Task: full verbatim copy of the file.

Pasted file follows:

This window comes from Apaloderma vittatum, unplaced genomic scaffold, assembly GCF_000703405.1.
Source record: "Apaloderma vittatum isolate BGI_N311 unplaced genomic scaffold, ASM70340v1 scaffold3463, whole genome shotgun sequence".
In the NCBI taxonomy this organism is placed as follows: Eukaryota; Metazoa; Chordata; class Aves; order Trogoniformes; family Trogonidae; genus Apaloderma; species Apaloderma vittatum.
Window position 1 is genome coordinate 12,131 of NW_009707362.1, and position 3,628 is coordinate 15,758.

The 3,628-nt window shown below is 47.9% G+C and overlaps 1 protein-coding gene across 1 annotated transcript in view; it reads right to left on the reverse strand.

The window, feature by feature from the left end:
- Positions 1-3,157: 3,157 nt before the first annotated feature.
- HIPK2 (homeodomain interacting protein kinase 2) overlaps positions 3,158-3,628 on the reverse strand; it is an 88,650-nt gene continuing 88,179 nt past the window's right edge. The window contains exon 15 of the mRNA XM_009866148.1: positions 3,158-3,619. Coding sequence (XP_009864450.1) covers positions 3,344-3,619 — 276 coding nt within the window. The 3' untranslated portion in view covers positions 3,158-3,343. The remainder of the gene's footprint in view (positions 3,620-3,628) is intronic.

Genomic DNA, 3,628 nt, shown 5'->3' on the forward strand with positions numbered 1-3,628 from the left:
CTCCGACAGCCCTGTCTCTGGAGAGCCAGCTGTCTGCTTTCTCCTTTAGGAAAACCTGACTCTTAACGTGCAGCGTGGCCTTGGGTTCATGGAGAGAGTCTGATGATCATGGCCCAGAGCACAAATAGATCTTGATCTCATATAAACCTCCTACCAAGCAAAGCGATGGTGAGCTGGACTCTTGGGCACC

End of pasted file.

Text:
This window comes from Apaloderma vittatum, unplaced genomic scaffold, assembly GCF_000703405.1.
Source record: "Apaloderma vittatum isolate BGI_N311 unplaced genomic scaffold, ASM70340v1 scaffold3463, whole genome shotgun sequence".
In the NCBI taxonomy this organism is placed as follows: Eukaryota; Metazoa; Chordata; class Aves; order Trogoniformes; family Trogonidae; genus Apaloderma; species Apaloderma vittatum.
Window position 1 is genome coordinate 12,131 of NW_009707362.1, and position 3,628 is coordinate 15,758.

The 3,628-nt window shown below is 47.9% G+C and overlaps 1 protein-coding gene across 1 annotated transcript in view; it reads right to left on the reverse strand.

The window, feature by feature from the left end:
- Positions 1-3,157: 3,157 nt before the first annotated feature.
- HIPK2 (homeodomain interacting protein kinase 2) overlaps positions 3,158-3,628 on the reverse strand; it is an 88,650-nt gene continuing 88,179 nt past the window's right edge. The window contains exon 15 of the mRNA XM_009866148.1: positions 3,158-3,619. Coding sequence (XP_009864450.1) covers positions 3,344-3,619 — 276 coding nt within the window. The 3' untranslated portion in view covers positions 3,158-3,343. The remainder of the gene's footprint in view (positions 3,620-3,628) is intronic.

Genomic DNA, 3,628 nt, shown 5'->3' on the forward strand with positions numbered 1-3,628 from the left:
CTCCGACAGCCCTGTCTCTGGAGAGCCAGCTGTCTGCTTTCTCCTTTAGGAAAACCTGACTCTTAACGTGCAGCGTGGCCTTGGGTTCATGGAGAGAGTCTGATGATCATGGCCCAGAGCACAAATAGATCTTGATCTCATATAAACCTCCTACCAAGCAAAGCGATGGTGAGCTGGACTCTTGGGCACC